Four London Sites for the History Buff
It’s easy to write London off in comparison to the more exotic world locations, particularly if you’ve grown up in an English speaking country, but this would be a mistake. While many of the landmarks and place names will be already familiar to you, perhaps even to the level of being cliched, seeing the real places for yourself is a must-do for any self respecting world traveller and world citizen.
For a large part of human history, London was the centre of culture and power, but even before this, London had carved out its place in history. Starting out as little more than a Roman settlement over two thousand years ago, London has seen its share of expansion, hardship and victories. Much has changed for this city throughout the centuries, through the hard times and the good, but one thing remains the same – it is a great place to visit.
Take a look below at these destinations within London for anyone who likes history or just wants to see those famous icons in real life.
The site of many a monarch’s coronation, royal wedding and state funeral, Westminster Abbey remains for many one of the most iconic religious sites in the whole world. It is here that many famous people throughout the ages are buried or have memorials, from former kings to members of the literary community. Westminster Abbey is always popular to be sure to arrive early to avoid crowds!
Perhaps no other symbol of the city is as iconic to the resolve of the British people than St. Paul’s Cathedral, particularly as it withstood the German Blitz during World War II when so many other buildings did not. A beautiful piece of architecture in itself, St. Paul’s Cathedral may not have the same allure of some of the other entries on this list, but you will be hard pressed not to be moved by it.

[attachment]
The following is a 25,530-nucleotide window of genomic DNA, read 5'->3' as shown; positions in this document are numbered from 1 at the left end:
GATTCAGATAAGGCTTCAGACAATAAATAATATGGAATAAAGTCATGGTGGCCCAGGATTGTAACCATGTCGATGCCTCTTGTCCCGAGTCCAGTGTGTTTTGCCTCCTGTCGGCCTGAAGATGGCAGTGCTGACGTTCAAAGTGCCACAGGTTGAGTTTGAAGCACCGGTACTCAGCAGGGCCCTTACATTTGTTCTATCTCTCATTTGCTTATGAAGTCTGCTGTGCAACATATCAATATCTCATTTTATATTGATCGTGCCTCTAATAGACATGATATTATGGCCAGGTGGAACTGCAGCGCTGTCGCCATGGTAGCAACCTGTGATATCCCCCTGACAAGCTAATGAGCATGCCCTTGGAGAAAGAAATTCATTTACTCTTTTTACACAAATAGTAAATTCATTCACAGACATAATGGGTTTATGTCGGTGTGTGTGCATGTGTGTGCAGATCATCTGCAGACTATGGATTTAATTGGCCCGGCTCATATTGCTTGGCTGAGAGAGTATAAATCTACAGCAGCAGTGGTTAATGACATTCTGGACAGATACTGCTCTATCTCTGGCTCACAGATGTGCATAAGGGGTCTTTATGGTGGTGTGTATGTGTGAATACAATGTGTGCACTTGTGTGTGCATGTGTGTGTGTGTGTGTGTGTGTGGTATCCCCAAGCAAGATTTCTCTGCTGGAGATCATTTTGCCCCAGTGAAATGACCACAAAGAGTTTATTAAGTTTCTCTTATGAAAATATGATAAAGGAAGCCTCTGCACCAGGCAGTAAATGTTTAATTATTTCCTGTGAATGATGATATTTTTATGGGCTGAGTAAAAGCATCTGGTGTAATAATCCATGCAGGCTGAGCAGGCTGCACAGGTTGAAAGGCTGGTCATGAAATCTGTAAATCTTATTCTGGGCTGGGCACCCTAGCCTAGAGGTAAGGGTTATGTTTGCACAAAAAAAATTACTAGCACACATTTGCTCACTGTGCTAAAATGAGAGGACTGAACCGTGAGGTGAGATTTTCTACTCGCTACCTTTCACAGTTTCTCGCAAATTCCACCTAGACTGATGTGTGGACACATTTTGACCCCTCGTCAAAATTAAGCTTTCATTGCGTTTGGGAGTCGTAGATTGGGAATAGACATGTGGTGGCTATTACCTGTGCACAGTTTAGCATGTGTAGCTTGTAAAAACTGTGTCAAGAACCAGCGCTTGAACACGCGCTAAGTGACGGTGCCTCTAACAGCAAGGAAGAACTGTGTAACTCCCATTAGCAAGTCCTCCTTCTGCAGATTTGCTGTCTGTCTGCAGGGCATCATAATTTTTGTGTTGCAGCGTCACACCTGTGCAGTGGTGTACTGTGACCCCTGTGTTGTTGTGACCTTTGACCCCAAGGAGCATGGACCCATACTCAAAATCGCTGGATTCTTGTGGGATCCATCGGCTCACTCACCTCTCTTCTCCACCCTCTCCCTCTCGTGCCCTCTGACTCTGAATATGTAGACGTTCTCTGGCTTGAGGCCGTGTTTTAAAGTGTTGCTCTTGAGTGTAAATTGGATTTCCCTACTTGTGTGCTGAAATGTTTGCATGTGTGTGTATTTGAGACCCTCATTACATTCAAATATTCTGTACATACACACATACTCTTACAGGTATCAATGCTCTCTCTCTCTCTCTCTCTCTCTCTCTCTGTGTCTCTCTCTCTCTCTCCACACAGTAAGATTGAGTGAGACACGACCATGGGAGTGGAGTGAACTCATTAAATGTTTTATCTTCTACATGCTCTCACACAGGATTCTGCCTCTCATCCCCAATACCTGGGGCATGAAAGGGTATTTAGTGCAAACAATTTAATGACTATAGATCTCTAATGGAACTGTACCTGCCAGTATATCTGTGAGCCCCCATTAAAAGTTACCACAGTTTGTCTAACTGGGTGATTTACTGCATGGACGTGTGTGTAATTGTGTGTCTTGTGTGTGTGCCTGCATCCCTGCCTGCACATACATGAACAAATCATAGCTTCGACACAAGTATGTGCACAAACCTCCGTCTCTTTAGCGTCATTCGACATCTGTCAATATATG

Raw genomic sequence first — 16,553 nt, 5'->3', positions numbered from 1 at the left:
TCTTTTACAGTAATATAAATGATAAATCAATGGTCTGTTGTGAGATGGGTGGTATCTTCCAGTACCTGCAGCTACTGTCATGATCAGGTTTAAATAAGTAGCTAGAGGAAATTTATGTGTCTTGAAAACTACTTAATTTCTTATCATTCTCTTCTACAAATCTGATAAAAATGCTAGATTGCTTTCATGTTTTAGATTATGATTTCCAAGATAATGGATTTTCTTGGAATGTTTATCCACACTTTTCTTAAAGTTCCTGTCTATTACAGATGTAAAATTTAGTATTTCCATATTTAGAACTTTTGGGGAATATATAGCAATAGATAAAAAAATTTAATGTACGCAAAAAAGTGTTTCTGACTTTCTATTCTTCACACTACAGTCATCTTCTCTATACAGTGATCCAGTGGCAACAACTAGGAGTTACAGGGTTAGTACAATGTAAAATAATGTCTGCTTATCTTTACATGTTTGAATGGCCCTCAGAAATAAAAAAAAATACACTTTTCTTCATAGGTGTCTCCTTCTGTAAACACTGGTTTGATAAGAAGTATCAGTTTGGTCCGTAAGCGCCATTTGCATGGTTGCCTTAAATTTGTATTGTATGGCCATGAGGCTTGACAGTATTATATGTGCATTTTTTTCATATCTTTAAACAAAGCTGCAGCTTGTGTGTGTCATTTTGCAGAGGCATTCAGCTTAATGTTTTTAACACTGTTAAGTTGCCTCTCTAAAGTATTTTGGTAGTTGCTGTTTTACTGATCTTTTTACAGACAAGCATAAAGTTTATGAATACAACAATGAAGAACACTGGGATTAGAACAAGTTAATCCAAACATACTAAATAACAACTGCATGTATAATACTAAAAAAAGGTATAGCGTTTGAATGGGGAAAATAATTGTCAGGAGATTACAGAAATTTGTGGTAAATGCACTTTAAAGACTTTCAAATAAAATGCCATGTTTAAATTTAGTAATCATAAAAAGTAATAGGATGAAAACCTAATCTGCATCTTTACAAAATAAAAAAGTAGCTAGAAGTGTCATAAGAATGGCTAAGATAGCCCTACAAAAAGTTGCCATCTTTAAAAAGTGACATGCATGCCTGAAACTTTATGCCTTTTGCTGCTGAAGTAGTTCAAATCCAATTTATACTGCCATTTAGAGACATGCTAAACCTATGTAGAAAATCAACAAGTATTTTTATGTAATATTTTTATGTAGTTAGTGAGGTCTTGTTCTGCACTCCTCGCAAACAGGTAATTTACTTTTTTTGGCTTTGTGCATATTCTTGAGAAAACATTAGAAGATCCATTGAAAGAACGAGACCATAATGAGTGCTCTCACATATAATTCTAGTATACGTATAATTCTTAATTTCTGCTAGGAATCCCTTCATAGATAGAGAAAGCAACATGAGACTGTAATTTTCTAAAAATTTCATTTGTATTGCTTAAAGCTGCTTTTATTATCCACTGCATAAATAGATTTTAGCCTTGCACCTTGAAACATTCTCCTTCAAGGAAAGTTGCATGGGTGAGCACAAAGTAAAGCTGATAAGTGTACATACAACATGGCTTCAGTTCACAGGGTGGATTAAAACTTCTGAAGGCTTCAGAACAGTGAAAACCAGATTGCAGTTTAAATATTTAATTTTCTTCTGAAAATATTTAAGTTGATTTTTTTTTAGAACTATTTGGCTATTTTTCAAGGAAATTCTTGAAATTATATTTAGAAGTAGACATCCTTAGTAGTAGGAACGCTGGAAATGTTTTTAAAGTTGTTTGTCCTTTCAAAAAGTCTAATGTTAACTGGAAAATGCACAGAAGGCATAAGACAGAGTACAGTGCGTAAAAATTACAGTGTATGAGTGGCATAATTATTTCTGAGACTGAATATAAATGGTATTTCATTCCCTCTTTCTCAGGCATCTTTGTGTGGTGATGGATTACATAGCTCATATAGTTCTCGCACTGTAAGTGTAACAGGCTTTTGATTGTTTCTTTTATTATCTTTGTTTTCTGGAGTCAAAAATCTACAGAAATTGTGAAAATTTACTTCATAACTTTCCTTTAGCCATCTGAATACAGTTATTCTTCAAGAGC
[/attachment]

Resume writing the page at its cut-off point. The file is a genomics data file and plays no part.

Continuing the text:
Tower of London
The location of many atrocities (actual and perceived) through English history, the Tower of London is a fortress that many associate with the nation itself as almost mythical status. Known for many things, from the Beefeaters, Crown Jewels, torture chambers, giant ravens and residences of former leaders, you could spend an entire day in the Tower of London and still not have enough. To visit London and not see the Tower would be ridiculous indeed!
Tower Bridge to Parliament
This last entry is meant as a walk, nicely connecting all the three previous entries along the central vein of London – the Thames River. While hardly a river worth photographing, the Thames River is the very lifeblood of the city with its many bridges connecting one side to the other, each with their own story. If you can try to book a hotel on the Thames with a river side view so you can watch life go by. While London Bridge may not be that remarkable or even the original, it is still interesting to ponder how differently the world would have turned out had the Romans not built it all those years ago.